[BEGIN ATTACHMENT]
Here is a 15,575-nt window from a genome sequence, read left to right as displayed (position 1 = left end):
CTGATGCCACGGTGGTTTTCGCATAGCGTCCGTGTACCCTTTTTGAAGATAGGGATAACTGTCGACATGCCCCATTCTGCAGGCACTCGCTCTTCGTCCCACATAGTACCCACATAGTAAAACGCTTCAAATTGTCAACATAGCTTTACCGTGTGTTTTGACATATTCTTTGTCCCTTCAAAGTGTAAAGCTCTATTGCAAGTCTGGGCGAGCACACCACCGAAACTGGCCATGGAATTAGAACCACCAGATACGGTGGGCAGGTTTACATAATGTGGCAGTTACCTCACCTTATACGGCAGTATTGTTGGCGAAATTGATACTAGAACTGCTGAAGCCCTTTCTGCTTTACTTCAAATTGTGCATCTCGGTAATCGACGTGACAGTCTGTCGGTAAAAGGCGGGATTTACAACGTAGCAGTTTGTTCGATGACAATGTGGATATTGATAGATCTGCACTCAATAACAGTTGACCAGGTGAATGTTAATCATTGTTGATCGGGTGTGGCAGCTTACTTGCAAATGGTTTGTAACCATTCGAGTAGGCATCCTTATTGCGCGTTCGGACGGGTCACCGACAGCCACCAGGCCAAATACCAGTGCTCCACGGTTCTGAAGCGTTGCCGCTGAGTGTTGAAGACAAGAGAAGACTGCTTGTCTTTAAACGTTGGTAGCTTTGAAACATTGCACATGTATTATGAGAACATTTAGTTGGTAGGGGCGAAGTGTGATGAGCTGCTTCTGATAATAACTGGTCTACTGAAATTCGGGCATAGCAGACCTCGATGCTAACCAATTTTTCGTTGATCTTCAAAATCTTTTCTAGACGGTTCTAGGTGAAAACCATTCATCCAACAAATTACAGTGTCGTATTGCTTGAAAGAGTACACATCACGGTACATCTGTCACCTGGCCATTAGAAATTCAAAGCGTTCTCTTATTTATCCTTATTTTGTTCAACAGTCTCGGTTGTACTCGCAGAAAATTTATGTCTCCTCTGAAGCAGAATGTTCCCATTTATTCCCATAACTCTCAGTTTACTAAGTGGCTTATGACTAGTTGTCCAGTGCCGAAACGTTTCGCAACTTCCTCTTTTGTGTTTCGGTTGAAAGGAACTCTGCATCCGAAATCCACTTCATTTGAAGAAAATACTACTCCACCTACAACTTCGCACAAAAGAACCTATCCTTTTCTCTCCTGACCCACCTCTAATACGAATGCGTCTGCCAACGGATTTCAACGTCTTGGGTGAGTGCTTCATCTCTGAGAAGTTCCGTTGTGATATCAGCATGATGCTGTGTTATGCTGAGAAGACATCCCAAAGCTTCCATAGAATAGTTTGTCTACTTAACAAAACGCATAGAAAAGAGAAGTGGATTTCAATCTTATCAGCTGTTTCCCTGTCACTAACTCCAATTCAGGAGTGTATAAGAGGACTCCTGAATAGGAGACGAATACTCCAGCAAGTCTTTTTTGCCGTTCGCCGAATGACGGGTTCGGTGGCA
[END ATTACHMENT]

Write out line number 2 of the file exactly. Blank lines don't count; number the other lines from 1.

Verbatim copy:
CTGATGCCACGGTGGTTTTCGCATAGCGTCCGTGTACCCTTTTTGAAGATAGGGATAACTGTCGACATGCCCCATTCTGCAGGCACTCGCTCTTCGTCCCACATAGTACCCACATAGTAAAACGCTTCAAATTGTCAACATAGCTTTACCGTGTGTTTTGACATATTCTTTGTCCCTTCAAAGTGTAAAGCTCTATTGCAAGTCTGGGCGAGCACACCACCGAAACTGGCCATGGAATTAGAACCACCAGATACGGTGGGCAGGTTTACATAATGTGGCAGTTACCTCACCTTATACGGCAGTATTGTTGGCGAAATTGATACTAGAACTGCTGAAGCCCTTTCTGCTTTACTTCAAATTGTGCATCTCGGTAATCGACGTGACAGTCTGTCGGTAAAAGGCGGGATTTACAACGTAGCAGTTTGTTCGATGACAATGTGGATATTGATAGATCTGCACTCAATAACAGTTGACCAGGTGAATGTTAATCATTGTTGATCGGGTGTGGCAGCTTACTTGCAAATGGTTTGTAACCATTCGAGTAGGCATCCTTATTGCGCGTTCGGACGGGTCACCGACAGCCACCAGGCCAAATACCAGTGCTCCACGGTTCTGAAGCGTTGCCGCTGAGTGTTGAAGACAAGAGAAGACTGCTTGTCTTTAAACGTTGGTAGCTTTGAAACATTGCACATGTATTATGAGAACATTTAGTTGGTAGGGGCGAAGTGTGATGAGCTGCTTCTGATAATAACTGGTCTACTGAAATTCGGGCATAGCAGACCTCGATGCTAACCAATTTTTCGTTGATCTTCAAAATCTTTTCTAGACGGTTCTAGGTGAAAACCATTCATCCAACAAATTACAGTGTCGTATTGCTTGAAAGAGTACACATCACGGTACATCTGTCACCTGGCCATTAGAAATTCAAAGCGTTCTCTTATTTATCCTTATTTTGTTCAACAGTCTCGGTTGTACTCGCAGAAAATTTATGTCTCCTCTGAAGCAGAATGTTCCCATTTATTCCCATAACTCTCAGTTTACTAAGTGGCTTATGACTAGTTGTCCAGTGCCGAAACGTTTCGCAACTTCCTCTTTTGTGTTTCGGTTGAAAGGAACTCTGCATCCGAAATCCACTTCATTTGAAGAAAATACTACTCCACCTACAACTTCGCACAAAAGAACCTATCCTTTTCTCTCCTGACCCACCTCTAATACGAATGCGTCTGCCAACGGATTTCAACGTCTTGGGTGAGTGCTTCATCTCTGAGAAGTTCCGTTGTGATATCAGCATGATGCTGTGTTATGCTGAGAAGACATCCCAAAGCTTCCATAGAATAGTTTGTCTACTTAACAAAACGCATAGAAAAGAGAAGTGGATTTCAATCTTATCAGCTGTTTCCCTGTCACTAACTCCAATTCAGGAGTGTATAAGAGGACTCCTGAATAGGAGACGAATACTCCAGCAAGTCTTTTTTGCCGTTCGCCGAATGACGGGTTCGGTGGCA